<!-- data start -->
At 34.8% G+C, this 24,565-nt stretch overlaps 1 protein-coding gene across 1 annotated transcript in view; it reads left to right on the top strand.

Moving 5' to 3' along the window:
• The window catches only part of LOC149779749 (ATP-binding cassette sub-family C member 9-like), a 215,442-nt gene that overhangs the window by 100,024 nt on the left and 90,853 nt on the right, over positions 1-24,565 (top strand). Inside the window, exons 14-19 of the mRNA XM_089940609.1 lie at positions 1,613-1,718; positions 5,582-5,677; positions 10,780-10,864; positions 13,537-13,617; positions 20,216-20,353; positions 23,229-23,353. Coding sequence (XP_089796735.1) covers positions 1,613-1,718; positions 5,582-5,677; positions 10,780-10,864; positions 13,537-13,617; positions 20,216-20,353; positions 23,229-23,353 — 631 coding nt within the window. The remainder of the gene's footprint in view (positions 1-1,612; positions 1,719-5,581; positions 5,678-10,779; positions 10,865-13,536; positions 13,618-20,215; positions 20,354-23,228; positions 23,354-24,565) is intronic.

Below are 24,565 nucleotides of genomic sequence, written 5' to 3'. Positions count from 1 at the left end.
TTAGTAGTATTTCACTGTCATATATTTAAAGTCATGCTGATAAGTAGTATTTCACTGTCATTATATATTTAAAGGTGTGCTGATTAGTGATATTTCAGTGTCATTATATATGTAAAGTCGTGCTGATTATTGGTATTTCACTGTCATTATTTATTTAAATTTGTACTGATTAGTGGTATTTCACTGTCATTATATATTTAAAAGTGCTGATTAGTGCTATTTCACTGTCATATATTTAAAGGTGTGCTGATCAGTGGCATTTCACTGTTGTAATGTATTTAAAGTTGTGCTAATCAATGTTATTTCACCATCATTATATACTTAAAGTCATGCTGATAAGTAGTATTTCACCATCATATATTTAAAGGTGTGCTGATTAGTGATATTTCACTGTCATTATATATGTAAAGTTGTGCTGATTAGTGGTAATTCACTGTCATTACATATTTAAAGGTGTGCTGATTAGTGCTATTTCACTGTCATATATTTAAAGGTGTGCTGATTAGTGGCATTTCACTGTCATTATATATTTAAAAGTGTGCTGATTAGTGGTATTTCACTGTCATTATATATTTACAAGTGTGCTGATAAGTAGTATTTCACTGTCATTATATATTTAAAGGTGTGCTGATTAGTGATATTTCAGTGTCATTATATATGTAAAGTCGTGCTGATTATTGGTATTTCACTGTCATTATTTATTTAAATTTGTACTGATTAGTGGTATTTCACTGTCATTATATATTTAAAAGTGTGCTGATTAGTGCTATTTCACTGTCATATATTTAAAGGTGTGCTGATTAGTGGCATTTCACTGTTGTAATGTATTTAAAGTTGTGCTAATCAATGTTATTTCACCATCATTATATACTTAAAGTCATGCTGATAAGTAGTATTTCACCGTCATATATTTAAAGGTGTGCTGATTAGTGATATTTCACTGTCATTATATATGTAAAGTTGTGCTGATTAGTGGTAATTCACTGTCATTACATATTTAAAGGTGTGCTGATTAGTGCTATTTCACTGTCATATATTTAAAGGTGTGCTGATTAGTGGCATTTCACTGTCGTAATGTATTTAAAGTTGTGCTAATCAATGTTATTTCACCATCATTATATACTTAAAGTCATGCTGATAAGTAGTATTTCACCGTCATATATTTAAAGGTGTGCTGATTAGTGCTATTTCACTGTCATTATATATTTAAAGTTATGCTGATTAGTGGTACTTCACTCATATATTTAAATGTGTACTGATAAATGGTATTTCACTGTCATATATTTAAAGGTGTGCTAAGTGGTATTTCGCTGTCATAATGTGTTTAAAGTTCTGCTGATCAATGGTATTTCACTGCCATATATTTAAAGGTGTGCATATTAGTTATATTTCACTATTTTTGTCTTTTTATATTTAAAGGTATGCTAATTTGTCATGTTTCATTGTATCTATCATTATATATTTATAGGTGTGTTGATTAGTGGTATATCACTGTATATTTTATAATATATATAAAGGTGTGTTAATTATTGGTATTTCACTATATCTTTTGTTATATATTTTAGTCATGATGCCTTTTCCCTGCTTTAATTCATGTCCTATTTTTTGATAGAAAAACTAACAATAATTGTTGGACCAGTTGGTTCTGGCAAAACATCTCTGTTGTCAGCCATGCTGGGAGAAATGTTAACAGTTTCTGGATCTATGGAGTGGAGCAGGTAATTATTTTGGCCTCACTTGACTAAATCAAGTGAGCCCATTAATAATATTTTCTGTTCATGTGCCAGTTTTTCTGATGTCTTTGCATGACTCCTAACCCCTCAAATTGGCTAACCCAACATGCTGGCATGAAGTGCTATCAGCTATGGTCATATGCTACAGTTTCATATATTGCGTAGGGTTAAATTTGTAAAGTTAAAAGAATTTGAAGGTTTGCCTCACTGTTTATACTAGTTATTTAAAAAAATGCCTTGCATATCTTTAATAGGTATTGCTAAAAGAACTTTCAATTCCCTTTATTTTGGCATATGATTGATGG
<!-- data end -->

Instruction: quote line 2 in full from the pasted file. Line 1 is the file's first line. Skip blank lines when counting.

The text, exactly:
Moving 5' to 3' along the window: